Higher rates and negatively correlated returns win advisors' attention.
Funds that invest in variable rate loans to below-investment-grade companies may sound like a gamble, but it's one that an increasing number of financial advisors worried about the impact of rising interest rates are willing to take. As their name implies, bank loan funds invest in loans packaged and issued by banks and other financial institutions. Companies typically use the loans to finance mergers, acquisitions and leveraged buyouts.
Their variable rate changes every few months and is usually pegged to the London Interbank Offered Rate (LIBOR) or the certificate of deposit (CD) rate. Investors concerned about rising interest rates like the funds because when the rates on portfolio loans rise, fund yields will follow suit soon after. As short-term rates decrease, interest payable to the fund will go down and its yield will drop. Although the stated maturity of the loans may be as long as eight years or more, many companies refinance them long before that with lower-cost bonds or equity.
Because they invest in variable rate loans, bank loan funds have a very low level of interest rate risk, as well as a low correlation to other fixed-income investments. Over the last ten years, bank loan funds have had a -0.12 correlation to the Lehman Aggregate Bond Index and a .50 correlation to high-yield bonds. Recognizing their emergence as an asset class with its own unique characteristics, Morningstar created a separate category for them in June. The funds also offer heftier yields-which currently range from about 2.5% to 5.5%-than investments with similar durations.
While bank loan funds have minimal interest rate risk, they do carry credit risk because most of the borrowers they invest in have below-investment-grade credit ratings. When default rates soared in 2001 many of the funds, particularly those with a heavy presence in fragile telecommunications companies, posted slightly negative returns. The group continued to struggle in 2002 against the backdrop of a weak economy.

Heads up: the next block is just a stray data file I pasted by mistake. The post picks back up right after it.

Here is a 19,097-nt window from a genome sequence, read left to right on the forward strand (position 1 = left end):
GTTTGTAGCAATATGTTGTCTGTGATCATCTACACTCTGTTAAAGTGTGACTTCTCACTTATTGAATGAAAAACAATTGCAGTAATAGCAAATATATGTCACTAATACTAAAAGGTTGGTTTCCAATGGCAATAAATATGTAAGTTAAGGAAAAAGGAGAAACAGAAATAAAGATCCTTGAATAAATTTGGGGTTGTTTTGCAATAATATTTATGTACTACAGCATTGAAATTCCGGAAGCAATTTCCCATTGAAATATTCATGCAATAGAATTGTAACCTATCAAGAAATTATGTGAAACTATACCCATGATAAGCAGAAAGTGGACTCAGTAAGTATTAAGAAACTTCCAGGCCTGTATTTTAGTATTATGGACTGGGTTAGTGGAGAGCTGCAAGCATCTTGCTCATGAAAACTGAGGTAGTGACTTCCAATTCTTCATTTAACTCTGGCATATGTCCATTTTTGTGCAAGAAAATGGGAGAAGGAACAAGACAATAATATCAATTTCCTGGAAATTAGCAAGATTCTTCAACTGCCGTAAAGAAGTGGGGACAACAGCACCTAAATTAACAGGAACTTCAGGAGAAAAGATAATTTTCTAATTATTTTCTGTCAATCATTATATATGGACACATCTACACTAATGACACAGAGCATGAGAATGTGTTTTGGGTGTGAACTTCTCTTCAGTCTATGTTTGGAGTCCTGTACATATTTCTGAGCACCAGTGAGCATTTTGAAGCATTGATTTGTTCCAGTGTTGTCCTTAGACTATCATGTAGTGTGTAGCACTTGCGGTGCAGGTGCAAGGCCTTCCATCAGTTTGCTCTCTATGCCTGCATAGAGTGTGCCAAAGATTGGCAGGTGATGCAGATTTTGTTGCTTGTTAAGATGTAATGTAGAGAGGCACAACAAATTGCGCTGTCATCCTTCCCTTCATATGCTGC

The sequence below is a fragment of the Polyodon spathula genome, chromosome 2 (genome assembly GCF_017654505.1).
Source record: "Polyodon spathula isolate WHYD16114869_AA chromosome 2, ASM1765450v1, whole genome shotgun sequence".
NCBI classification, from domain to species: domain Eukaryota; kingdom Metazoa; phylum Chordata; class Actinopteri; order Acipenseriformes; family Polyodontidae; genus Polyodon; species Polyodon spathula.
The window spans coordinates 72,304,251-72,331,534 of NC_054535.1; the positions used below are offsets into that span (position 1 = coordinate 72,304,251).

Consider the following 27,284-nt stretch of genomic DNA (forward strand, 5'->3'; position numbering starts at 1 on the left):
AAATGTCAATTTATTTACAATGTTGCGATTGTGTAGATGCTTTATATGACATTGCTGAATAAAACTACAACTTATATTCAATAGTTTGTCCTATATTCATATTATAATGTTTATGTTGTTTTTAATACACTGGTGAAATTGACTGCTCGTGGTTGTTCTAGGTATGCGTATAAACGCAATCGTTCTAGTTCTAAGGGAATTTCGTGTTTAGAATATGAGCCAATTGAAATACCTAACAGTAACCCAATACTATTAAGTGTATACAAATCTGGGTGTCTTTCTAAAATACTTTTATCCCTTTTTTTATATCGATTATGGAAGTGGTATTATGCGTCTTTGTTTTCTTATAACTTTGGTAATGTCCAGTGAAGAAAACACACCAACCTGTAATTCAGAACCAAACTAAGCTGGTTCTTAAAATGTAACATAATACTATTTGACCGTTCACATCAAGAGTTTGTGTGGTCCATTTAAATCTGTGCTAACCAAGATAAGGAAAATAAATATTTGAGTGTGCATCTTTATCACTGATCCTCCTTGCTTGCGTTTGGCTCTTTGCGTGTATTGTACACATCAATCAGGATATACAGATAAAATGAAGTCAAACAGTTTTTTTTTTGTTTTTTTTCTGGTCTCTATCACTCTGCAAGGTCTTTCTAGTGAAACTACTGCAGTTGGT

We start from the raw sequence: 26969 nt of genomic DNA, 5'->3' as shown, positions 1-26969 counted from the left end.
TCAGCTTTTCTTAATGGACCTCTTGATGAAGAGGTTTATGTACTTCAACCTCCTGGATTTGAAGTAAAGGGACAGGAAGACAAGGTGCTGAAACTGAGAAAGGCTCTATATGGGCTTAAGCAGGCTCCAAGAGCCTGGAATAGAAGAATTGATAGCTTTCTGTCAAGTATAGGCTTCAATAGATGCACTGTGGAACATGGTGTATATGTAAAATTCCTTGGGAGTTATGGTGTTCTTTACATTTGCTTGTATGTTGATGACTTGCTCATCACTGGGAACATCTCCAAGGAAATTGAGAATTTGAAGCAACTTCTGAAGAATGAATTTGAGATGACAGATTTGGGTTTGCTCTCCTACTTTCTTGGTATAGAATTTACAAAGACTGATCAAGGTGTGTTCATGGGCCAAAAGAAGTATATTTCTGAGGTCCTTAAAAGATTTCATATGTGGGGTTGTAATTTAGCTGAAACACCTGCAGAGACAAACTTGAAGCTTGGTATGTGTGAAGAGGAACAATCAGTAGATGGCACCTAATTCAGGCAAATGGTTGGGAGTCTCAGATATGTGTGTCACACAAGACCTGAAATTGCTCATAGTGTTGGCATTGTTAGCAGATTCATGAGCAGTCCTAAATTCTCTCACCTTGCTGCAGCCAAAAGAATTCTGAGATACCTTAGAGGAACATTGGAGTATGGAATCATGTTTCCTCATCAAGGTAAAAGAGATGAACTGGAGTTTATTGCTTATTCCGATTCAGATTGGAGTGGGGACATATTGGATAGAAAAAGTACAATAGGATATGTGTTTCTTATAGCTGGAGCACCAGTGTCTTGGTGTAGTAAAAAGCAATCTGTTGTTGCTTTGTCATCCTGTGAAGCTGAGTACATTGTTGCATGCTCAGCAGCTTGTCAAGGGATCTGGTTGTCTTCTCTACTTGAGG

Still, considering the severity of the credit environment over the period, floating-rate loans held up reasonably well. The fact that the loans are usually collateralized, and are senior to bonds and stocks in a company's capital structure, undoubtedly kept them from suffering larger losses. Over the ten years between 1993 and 2003, in fact, the CSFB Leveraged Loan Index experienced just 18 months of negative total returns, with an average loss of 0.79% for those down months.
Despite the resilience of bank loan funds in one of the worst credit downturns in history, liquidity remains an issue. Many of the funds only allow redemptions on a quarterly basis. And even though fund sponsors have been able to meet redemptions so far, they reserve the right to place a ceiling on the percentage of fund assets investors can cash out.
More recently, however, new redemption features and an improving economic picture have given the asset class new appeal. Some funds now allow daily redemption of fund shares (although some share classes still have exit fees). Performance also has improved thanks to rising interest rates, fewer loan defaults and an increasing number of credit upgrades. Over the last year, some funds have risen from around 5% to nearly 20%, depending on their portfolio investments.
Bank loans are also shedding their frontier reputation as the market becomes more standardized. Until about ten years ago, the syndicated loan market was a private, inefficient segment consisting of credit relationships between banks and corporations. A secondary market began to develop when banks began syndicating the loans to outside investors, and in recent years the secondary market for commercial lending has become more transparent and disciplined.
But perhaps the most appealing attribute of bank loan funds right now is their resilience in a rising rate environment. "With GDP growth coming in stronger than many people expected, I don't think its out of the question that, at some point, interest rates will start going up again," says Scott Page, who co-manages several bank loan funds offered by Eaton Vance, one of the first firms to bring this asset class to the retail market in 1989. "When that happens, we won't be taking the huge losses that traditional fixed-income funds face." An improving economy and fewer defaults, he adds, would give the funds an added boost.
Different Strategies, Different Returns
Like managers of any fixed-income fund, the folks who run variable bank loan funds want to make sure that a company can pay its debt. "We look for a history of verifiable cash flow and evidence of an ability to repay debt in a predictable way," says Page. "We also look at what would happen if a company gets into trouble. If it has multiple divisions, for example, it could sell one of them to pay the loan. An ability to access other capital markets is also a plus."